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Stakes are high as lawmakers mull changes to TOPS, report finds

31st May 2016   ·   0 Comments

The fate of the TOPS program is weighing heavily on the minds of students and their families across Louisiana as lawmakers consider measures to overhaul the college scholarship program.

FOX 8 News reported last week that with a variety of proposals being considered, Tulane University released a new report.

“What we’re looking at is not the terms of the financial effects, but how these changes would really affect students,” Tulane Policy Director Vincent Rossmeier explained to FOX 8 News.

If state lawmakers decide to raise the minimum GPA requirements from 2.5 to 2.75, New Orleans would be greatly impacted. According to the report, 28 percent fewer students in the city would be eligible.

“It would also severely impact the students coming from private schools, which is one thing that a lot of people don’t think about when they think about TOPS,” Rossmeier said.

Increasing the minimum qualifying ACT by just one point would impact African-American students the most. Requiring a 21 on the ACT would mean, according to the study, 32 percent fewer African-American students in New Orleans would be eligible. Statewide, the study reveals 36 percent fewer African Americans would be eligible.

“What we’re really looking to do with this is just raise awareness about the issue and say that we’re not advocating for any kinds of cuts, but if they have to, it should be done in a way so that the students who could least afford college are protected,” Rossmeier told FOX 8.

Rossmeier said if legislators must reduce the costs of TOPS, the Cowen Institute suggests making it need-based on family income.

“Right how about 40 percent of students are coming from families making $100,00 or more, and 20 percent are coming from families making $150,000 or more,” Rossmeier said.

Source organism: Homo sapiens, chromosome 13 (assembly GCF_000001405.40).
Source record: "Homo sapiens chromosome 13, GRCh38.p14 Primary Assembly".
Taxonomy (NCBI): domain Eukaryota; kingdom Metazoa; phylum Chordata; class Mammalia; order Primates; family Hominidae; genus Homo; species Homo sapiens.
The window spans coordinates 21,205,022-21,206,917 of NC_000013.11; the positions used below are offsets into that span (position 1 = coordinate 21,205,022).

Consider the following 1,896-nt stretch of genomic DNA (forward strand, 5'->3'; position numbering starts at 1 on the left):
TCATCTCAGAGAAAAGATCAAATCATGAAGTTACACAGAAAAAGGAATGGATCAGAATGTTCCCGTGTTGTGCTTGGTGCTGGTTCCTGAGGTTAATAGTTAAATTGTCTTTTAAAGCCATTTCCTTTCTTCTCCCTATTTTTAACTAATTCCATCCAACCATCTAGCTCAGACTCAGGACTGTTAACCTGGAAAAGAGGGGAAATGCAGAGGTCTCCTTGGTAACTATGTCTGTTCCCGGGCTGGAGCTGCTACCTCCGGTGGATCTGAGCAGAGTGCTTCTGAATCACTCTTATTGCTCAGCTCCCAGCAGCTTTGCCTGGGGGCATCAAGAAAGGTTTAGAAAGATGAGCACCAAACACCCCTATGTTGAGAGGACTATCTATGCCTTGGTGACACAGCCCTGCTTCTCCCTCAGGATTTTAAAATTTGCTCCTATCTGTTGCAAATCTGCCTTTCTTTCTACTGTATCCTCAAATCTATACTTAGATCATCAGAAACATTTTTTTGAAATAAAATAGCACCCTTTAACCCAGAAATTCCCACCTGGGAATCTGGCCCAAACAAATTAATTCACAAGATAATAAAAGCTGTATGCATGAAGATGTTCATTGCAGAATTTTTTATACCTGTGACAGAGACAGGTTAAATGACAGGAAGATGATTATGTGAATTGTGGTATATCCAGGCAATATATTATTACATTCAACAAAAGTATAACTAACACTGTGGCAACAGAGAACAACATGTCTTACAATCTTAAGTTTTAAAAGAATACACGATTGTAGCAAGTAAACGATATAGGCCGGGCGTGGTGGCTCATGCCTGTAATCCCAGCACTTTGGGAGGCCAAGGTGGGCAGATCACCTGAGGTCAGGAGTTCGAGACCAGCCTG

He said if only students from families with incomes of $50,000 or less were eligible, the cost of the program would be cut by two-thirds.

Another recommendation would be to create a sliding scale, where students pay what they can afford.

Education officials, students and their families won’t know how much money the state has for the TOPS program until Gov. John Bel Edwards and state lawmakers finalize the budget. That should happen sometime in June.

In an effort to underscore the dire need for TOPS among prospective college students in New Orleans, high schoolers gathered last month at Warren Easton to talk about how budget cuts to TOPS would negative impact their plans to attend college.

Among those who spoke out was Edrice Patton, who told his peers and education officials, “Being the eighth child of 10 children, I will be the only one graduating from high school and pursuing a degree in college.

“TOPS means so much to me and my family,” the Algiers Tech student added.

The leaders of all 82 of New Orleans’ public schools recently signed a letter to Louisiana Gov. John Bel Edwards and state lawmakers urging state elected officials to reconsider proposed cuts to the program that has made it possible for tens of thousands financially struggling students to attend Louisiana colleges and universities.

This article originally published in the May 30, 2016 print edition of The Louisiana Weekly newspaper.

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